NORTHERN ROCKIES –  prescribed fires as a stand-alone treatment do not mimic wildfire and is ineffective for dependable fire severity reduction and may offset the effects of thinning for the 6-10 year interval if the treatments are combined.  Stand-alone thinning treatments were the most reliably effective and effectiveness lasted longer (>10 years) than wildfire (> 5 years).

SOUTHERN ROCKIES– prescribed burning with or without thinning reduces fire severity for > 10 years after treatment. Prescribed burns were more reliable and longer lasting in their effectiveness when applied as stand-alone treatments without previous thinning. Thinning alone is ineffective for reducing fire severity and should be discouraged as a fuel treatment.

PACIFIC NORTHWEST – wildfires only reduce subsequent fire severity for <10 years after the initial fire. Prescribed fire was ineffective unless combined with thinning treatments. Thinning as a stand-alone treatment was the most consistent treatment for reducing fire severity with treatment effectiveness lasting longer than 10 years after implementation.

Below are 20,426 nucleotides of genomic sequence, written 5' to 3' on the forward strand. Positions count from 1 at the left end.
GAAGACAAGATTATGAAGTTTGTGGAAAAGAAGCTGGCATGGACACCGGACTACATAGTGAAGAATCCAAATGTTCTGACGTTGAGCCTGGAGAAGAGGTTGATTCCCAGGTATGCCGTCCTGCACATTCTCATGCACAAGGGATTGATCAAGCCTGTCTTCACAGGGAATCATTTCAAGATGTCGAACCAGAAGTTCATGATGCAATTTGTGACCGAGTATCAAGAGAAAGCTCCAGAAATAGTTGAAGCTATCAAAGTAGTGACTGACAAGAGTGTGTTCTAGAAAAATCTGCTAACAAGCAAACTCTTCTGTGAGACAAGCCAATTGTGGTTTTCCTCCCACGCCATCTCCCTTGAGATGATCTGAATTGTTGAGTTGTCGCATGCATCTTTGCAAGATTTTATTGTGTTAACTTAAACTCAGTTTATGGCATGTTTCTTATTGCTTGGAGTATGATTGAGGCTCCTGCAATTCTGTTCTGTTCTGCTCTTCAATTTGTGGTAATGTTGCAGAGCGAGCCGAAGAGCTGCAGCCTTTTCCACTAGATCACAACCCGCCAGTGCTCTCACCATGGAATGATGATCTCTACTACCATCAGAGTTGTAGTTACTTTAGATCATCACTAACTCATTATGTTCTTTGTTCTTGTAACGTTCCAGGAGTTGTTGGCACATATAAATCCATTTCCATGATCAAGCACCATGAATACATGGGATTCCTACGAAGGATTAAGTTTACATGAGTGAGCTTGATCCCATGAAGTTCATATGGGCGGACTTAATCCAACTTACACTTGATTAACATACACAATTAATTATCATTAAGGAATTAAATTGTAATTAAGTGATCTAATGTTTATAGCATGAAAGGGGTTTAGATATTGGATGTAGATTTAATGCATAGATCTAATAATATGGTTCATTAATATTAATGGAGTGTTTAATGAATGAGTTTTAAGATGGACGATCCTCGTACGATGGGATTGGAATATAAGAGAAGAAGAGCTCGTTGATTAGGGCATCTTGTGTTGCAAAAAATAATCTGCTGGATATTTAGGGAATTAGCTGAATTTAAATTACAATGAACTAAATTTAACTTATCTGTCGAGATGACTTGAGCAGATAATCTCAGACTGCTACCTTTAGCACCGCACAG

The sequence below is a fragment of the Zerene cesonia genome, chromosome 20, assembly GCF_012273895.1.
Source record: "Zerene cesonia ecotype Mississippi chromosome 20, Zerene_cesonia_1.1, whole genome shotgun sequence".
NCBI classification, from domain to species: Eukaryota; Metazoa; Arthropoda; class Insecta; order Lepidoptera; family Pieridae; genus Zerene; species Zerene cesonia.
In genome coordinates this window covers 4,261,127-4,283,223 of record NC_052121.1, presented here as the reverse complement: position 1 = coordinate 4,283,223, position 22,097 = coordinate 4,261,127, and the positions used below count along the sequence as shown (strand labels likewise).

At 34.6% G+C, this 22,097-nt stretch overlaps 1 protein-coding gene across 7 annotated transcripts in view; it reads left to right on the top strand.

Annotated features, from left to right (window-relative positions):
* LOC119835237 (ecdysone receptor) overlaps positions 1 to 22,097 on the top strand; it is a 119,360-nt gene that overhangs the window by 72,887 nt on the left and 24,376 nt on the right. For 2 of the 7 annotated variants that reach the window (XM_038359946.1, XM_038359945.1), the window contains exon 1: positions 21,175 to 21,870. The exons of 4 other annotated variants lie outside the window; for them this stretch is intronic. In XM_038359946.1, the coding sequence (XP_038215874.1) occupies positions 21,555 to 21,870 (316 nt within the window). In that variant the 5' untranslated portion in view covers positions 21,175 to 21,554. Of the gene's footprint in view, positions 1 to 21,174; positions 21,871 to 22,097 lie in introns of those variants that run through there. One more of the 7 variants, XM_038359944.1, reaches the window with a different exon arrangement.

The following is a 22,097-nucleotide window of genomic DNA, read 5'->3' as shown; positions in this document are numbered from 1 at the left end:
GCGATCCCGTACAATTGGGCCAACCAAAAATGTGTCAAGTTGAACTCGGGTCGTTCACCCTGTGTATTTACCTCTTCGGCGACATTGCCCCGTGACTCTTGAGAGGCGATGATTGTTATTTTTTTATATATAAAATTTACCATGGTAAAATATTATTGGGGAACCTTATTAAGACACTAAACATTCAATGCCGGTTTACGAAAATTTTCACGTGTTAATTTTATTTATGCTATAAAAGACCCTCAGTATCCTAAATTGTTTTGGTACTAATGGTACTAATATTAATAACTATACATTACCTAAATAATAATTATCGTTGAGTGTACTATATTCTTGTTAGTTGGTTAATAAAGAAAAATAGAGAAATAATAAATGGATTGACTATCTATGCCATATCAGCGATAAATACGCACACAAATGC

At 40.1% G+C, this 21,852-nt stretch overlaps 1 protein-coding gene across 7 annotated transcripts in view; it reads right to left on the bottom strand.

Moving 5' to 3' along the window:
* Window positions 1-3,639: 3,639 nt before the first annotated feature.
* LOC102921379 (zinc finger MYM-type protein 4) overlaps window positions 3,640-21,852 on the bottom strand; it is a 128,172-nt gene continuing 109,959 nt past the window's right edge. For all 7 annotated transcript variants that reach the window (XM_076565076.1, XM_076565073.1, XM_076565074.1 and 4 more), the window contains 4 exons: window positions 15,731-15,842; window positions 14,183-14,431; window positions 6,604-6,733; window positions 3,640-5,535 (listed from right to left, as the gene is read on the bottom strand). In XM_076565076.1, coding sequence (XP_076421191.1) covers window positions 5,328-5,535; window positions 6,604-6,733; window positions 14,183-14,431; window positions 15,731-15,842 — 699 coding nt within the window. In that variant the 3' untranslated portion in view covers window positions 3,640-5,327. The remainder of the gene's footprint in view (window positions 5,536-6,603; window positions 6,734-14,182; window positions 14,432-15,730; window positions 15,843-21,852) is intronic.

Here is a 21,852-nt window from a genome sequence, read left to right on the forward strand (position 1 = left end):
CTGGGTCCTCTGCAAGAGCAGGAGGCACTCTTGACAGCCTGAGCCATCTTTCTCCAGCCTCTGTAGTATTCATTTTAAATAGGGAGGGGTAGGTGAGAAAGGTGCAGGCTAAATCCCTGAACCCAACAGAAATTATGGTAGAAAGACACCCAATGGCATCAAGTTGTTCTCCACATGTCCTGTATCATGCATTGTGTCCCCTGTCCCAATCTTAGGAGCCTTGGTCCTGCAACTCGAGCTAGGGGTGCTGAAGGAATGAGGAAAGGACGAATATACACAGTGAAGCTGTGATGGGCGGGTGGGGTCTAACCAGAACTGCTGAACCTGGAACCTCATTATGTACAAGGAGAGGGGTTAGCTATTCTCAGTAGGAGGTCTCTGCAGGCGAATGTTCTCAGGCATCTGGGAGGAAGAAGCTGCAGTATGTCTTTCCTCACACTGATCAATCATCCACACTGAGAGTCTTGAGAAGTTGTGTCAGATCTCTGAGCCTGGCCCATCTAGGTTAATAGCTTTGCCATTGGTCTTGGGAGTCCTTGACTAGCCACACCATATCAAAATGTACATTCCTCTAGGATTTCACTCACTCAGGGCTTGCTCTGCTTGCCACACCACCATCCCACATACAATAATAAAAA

NORTHERN CALIFORNIA – prescribed burning provides similar reductions in fire severity as wildfire; neither shows significant value beyond 10 years. Thinning reduces fire severity for more than 10 years but only after >5 years since implementation. The combination of thinning and burning may capture the short- and long-term effects, but this requires further study. Mastication/site prep is ineffective and possibly detrimental for reducing fire severity in the short term (2-5 years).

SOUTHERN CALIFORNIA – previous wildfires reduce subsequent fire severity for < 10 years while prescribed burning is most reliably effective at > 10 years after implementation and highly variable in effectiveness for the first 10 years. Both thinning and mastication are apparently effective for at least 5 years, with thinning having somewhat greater effects, but more study is needed to verify this finding.